Each year I TRY to keep a focus on the whole reason for the season, especially with my kids. I do a pretty decent job of that. Well, kind of. I do have the best of intentions, though. Sometimes we do a cursory run through Advent activities, and I have a special book I read to the youngest each year. Some years we even finish that book before Easter/summer/beginning of school.
One thing that I struggle with, though, is keeping the season fresh and focused for ME. Sure, there are lots of books and blogs and various reading materials out there. They saturate many of the bookstores I frequent, but quite frankly, most of them are pure fluff with a pretty red book cover. Not that there is anything wrong with that, but it just doesn't do it for me, so I generally pass.
Then I read a blurb for a new book that was available to review, and almost passed on it because 1. I don't have time to read anything, much less a fluff book, and 2. I hate that so many of my very limited posts these days are review posts. I decided to bite the bullet, though, and see what this new offering was all about.
Watch For The Light--Reading for Advent and Christmas, a new book by Plough Publishing House, is a compilation of writings/essays/thoughts from 55 people, spanning a period of hundreds of years. People like Henri Nouwen, Thomas Aquinas, Madeleine L'Engle, Karl Barth, Brennan Manning, Bonhoeffer, Philip Yancey (my favorite), and Dorothy Day are each assigned a day, from the beginning of Advent until Epiphany (January 6) to give their take on the history and heart and timelessness of the birth of Jesus.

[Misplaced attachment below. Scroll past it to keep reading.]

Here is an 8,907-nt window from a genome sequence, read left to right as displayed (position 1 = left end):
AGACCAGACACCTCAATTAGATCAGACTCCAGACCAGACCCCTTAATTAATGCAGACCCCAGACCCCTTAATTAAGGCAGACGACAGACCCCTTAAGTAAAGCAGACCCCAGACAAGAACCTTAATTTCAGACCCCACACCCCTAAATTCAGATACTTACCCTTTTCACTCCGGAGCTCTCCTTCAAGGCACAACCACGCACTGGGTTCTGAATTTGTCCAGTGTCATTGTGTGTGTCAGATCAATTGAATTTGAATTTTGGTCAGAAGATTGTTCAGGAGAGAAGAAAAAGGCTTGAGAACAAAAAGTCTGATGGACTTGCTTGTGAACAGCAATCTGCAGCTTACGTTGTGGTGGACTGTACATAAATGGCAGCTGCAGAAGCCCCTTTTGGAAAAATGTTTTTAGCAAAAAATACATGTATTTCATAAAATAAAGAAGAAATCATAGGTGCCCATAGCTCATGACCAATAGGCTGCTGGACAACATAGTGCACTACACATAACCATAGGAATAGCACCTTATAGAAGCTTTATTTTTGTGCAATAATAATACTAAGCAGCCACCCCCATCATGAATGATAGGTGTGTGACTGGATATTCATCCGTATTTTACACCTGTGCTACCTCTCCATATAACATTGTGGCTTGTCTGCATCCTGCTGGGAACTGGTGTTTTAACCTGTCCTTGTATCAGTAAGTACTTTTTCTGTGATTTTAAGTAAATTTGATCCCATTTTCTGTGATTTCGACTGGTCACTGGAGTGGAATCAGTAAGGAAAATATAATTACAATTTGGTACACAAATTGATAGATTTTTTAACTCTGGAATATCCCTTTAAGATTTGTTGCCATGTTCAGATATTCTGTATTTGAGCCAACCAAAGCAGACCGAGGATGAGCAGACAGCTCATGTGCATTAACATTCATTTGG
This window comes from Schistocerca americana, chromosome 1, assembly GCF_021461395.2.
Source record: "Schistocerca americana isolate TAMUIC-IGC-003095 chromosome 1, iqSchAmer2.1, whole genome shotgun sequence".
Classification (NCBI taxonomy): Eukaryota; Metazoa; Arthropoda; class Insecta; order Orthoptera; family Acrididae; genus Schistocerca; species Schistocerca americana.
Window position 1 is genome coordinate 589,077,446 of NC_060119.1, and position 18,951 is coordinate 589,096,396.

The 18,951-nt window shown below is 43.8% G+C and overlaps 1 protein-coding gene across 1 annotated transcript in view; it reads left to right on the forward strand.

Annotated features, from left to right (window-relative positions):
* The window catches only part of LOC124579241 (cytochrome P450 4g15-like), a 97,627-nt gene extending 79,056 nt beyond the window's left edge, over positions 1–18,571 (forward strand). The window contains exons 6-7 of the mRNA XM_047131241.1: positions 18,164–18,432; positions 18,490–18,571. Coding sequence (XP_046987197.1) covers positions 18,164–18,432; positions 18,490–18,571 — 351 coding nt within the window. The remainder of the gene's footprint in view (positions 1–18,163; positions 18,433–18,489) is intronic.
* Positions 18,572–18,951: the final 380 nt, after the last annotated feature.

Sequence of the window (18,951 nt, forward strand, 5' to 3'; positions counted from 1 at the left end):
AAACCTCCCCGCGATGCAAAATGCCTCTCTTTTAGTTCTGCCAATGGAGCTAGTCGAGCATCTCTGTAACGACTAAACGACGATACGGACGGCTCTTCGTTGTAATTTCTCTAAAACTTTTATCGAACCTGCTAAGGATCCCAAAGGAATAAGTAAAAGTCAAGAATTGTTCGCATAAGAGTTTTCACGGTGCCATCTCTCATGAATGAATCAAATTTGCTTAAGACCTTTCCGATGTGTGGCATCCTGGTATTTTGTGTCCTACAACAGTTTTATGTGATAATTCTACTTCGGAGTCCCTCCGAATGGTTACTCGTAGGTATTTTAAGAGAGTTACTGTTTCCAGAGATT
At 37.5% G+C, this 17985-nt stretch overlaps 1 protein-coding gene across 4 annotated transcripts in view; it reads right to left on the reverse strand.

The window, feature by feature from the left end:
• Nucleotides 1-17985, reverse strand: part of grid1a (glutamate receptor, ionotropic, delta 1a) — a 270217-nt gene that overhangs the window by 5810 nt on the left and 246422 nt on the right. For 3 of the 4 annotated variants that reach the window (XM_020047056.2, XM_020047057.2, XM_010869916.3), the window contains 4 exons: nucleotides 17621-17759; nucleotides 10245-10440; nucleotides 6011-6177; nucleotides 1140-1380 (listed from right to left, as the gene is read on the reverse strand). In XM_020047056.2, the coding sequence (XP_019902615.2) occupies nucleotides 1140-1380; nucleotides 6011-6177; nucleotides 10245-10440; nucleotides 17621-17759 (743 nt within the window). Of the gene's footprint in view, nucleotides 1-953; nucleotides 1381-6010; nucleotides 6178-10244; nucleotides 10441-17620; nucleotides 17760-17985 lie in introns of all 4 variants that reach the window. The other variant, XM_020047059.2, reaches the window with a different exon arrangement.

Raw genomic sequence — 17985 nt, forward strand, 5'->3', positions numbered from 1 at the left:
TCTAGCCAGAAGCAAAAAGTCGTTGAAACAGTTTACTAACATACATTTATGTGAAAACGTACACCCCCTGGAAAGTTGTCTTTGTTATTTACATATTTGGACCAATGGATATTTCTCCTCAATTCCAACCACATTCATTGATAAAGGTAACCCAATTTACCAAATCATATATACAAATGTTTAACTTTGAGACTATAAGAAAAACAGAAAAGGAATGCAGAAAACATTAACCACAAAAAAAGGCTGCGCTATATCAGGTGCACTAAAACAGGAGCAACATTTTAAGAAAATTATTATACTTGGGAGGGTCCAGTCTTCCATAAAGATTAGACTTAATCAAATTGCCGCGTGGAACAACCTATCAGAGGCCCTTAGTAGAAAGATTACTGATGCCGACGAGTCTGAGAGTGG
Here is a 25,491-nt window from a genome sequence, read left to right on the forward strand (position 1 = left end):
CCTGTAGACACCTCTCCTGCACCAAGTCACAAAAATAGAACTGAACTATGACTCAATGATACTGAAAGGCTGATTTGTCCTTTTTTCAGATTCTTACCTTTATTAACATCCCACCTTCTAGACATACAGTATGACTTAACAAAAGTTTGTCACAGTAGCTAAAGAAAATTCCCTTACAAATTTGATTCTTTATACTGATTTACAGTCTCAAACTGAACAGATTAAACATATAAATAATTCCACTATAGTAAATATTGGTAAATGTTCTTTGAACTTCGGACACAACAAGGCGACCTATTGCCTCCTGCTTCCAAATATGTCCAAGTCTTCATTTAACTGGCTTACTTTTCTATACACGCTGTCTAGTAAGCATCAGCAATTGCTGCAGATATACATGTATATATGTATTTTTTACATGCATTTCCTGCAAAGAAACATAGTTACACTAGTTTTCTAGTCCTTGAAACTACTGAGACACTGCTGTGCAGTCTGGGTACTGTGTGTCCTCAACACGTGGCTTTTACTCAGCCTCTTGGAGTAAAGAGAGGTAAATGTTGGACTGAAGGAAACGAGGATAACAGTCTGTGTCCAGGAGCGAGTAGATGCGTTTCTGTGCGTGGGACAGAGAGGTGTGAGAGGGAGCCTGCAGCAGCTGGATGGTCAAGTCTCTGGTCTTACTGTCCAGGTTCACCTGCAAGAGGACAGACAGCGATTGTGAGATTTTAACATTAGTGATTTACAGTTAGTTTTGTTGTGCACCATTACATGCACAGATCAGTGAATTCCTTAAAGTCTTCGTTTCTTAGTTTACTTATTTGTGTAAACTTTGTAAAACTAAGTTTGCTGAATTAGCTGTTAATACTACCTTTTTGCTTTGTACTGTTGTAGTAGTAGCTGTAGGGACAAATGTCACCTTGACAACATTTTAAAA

From the introduction:
Even we who genuinely love Christmas often lose sight of its point. How many of us, content with familiar traditions and feelings of goodwill, forget the dank stable, the cold night, the closed door of the inn? How many of us share the longing of the ancient prophets, who awaited the Messiah with aching intensity thousands of years before he was born?
We miss the essence of Christmas unless we become, in the words of Eberhard Arnold, "mindful of how Christ's birth took place." Once we do, we will sense immediately that Advent marks something momentous: God's coming into our midst. That coming is not just something that happened in the past. It is a recurring possibility here and now. And thus Advent is not merely a commemorative event or an anniversary, but a yearly opportunity for us to consider the future, second Advent-the promised coming of God's kingdom on earth.
More than any other time that I have added supplementary readings to the Christmas story, THIS book has reached into a place for me that has often had to be manufactured--reflection and wonder. There is power in obtaining a glimpse into the hearts of people, many long gone, whose journeys have uncovered different types of insights into the God story.
One day, after finishing one of the readings for the day, and doing a little wikipedia research about the author that I had never heard of before, I realized something very intriguing--most of these people were rebels. Or at least not understood or appreciated during their lifetimes. The very words I was reading would have been considered too unsanitized for the cultural sensitivities of their day. They would have been ridiculed or ostracized by both the secular culture AND the religious structures of their day. But (and here is the beauty of it) they would have been embraced by the very God they contemplated.
I just love that.
And I really love this book. It is a keeper. You should check it out, too. You can find more info about it here.
Disclaimer: I received a copy of this book from Handlebar Central for review purposes. No other compensation was received.